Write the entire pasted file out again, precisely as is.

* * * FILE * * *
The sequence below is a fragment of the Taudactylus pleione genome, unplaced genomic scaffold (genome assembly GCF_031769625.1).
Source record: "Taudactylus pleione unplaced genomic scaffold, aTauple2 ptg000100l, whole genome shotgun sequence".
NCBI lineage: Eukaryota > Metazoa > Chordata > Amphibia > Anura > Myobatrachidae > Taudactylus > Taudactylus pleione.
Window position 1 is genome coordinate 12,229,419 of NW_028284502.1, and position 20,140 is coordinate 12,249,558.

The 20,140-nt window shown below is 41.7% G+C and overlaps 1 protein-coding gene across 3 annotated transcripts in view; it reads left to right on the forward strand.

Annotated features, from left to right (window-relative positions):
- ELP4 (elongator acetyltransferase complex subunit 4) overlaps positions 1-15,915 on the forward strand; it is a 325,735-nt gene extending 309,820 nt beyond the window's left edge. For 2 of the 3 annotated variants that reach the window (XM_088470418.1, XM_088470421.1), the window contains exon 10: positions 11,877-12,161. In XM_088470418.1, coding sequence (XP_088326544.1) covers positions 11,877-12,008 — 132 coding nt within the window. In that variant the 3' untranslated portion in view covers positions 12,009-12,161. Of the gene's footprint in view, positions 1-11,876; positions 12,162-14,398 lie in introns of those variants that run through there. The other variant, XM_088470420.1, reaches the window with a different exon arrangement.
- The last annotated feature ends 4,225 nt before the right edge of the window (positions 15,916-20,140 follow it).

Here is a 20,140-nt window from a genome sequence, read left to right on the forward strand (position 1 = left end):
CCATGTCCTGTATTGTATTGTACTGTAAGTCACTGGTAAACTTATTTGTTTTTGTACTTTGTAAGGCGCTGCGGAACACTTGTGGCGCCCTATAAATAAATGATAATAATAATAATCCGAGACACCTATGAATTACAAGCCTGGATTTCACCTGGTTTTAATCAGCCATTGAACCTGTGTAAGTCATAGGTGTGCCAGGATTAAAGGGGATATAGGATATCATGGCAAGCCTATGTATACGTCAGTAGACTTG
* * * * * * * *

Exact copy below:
The sequence below is a fragment of the Taudactylus pleione genome, unplaced genomic scaffold (genome assembly GCF_031769625.1).
Source record: "Taudactylus pleione unplaced genomic scaffold, aTauple2 ptg000100l, whole genome shotgun sequence".
NCBI lineage: Eukaryota > Metazoa > Chordata > Amphibia > Anura > Myobatrachidae > Taudactylus > Taudactylus pleione.
Window position 1 is genome coordinate 12,229,419 of NW_028284502.1, and position 20,140 is coordinate 12,249,558.

The 20,140-nt window shown below is 41.7% G+C and overlaps 1 protein-coding gene across 3 annotated transcripts in view; it reads left to right on the forward strand.

Annotated features, from left to right (window-relative positions):
- ELP4 (elongator acetyltransferase complex subunit 4) overlaps positions 1-15,915 on the forward strand; it is a 325,735-nt gene extending 309,820 nt beyond the window's left edge. For 2 of the 3 annotated variants that reach the window (XM_088470418.1, XM_088470421.1), the window contains exon 10: positions 11,877-12,161. In XM_088470418.1, coding sequence (XP_088326544.1) covers positions 11,877-12,008 — 132 coding nt within the window. In that variant the 3' untranslated portion in view covers positions 12,009-12,161. Of the gene's footprint in view, positions 1-11,876; positions 12,162-14,398 lie in introns of those variants that run through there. The other variant, XM_088470420.1, reaches the window with a different exon arrangement.
- The last annotated feature ends 4,225 nt before the right edge of the window (positions 15,916-20,140 follow it).

Here is a 20,140-nt window from a genome sequence, read left to right on the forward strand (position 1 = left end):
CCATGTCCTGTATTGTATTGTACTGTAAGTCACTGGTAAACTTATTTGTTTTTGTACTTTGTAAGGCGCTGCGGAACACTTGTGGCGCCCTATAAATAAATGATAATAATAATAATCCGAGACACCTATGAATTACAAGCCTGGATTTCACCTGGTTTTAATCAGCCATTGAACCTGTGTAAGTCATAGGTGTGCCAGGATTAAAGGGGATATAGGATATCATGGCAAGCCTATGTATACGTCAGTAGACTTG